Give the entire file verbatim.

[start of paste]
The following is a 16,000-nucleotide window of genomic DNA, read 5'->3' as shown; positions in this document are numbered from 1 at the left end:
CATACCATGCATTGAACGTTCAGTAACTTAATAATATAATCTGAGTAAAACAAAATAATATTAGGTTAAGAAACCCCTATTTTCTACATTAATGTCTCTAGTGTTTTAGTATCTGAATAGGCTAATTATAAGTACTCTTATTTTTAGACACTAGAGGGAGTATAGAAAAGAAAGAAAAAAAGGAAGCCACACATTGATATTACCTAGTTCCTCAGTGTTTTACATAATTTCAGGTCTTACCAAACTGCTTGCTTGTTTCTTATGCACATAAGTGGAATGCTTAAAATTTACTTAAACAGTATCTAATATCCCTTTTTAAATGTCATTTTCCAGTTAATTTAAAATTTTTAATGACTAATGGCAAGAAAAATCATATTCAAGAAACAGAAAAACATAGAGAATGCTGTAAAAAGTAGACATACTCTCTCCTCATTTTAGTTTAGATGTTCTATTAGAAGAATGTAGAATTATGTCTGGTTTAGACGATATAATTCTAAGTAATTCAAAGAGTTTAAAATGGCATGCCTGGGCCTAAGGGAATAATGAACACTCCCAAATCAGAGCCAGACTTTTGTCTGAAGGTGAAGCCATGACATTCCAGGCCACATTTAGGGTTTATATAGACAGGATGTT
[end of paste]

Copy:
The following is a 16,000-nucleotide window of genomic DNA, read 5'->3' as shown; positions in this document are numbered from 1 at the left end:
CATACCATGCATTGAACGTTCAGTAACTTAATAATATAATCTGAGTAAAACAAAATAATATTAGGTTAAGAAACCCCTATTTTCTACATTAATGTCTCTAGTGTTTTAGTATCTGAATAGGCTAATTATAAGTACTCTTATTTTTAGACACTAGAGGGAGTATAGAAAAGAAAGAAAAAAAGGAAGCCACACATTGATATTACCTAGTTCCTCAGTGTTTTACATAATTTCAGGTCTTACCAAACTGCTTGCTTGTTTCTTATGCACATAAGTGGAATGCTTAAAATTTACTTAAACAGTATCTAATATCCCTTTTTAAATGTCATTTTCCAGTTAATTTAAAATTTTTAATGACTAATGGCAAGAAAAATCATATTCAAGAAACAGAAAAACATAGAGAATGCTGTAAAAAGTAGACATACTCTCTCCTCATTTTAGTTTAGATGTTCTATTAGAAGAATGTAGAATTATGTCTGGTTTAGACGATATAATTCTAAGTAATTCAAAGAGTTTAAAATGGCATGCCTGGGCCTAAGGGAATAATGAACACTCCCAAATCAGAGCCAGACTTTTGTCTGAAGGTGAAGCCATGACATTCCAGGCCACATTTAGGGTTTATATAGACAGGATGTT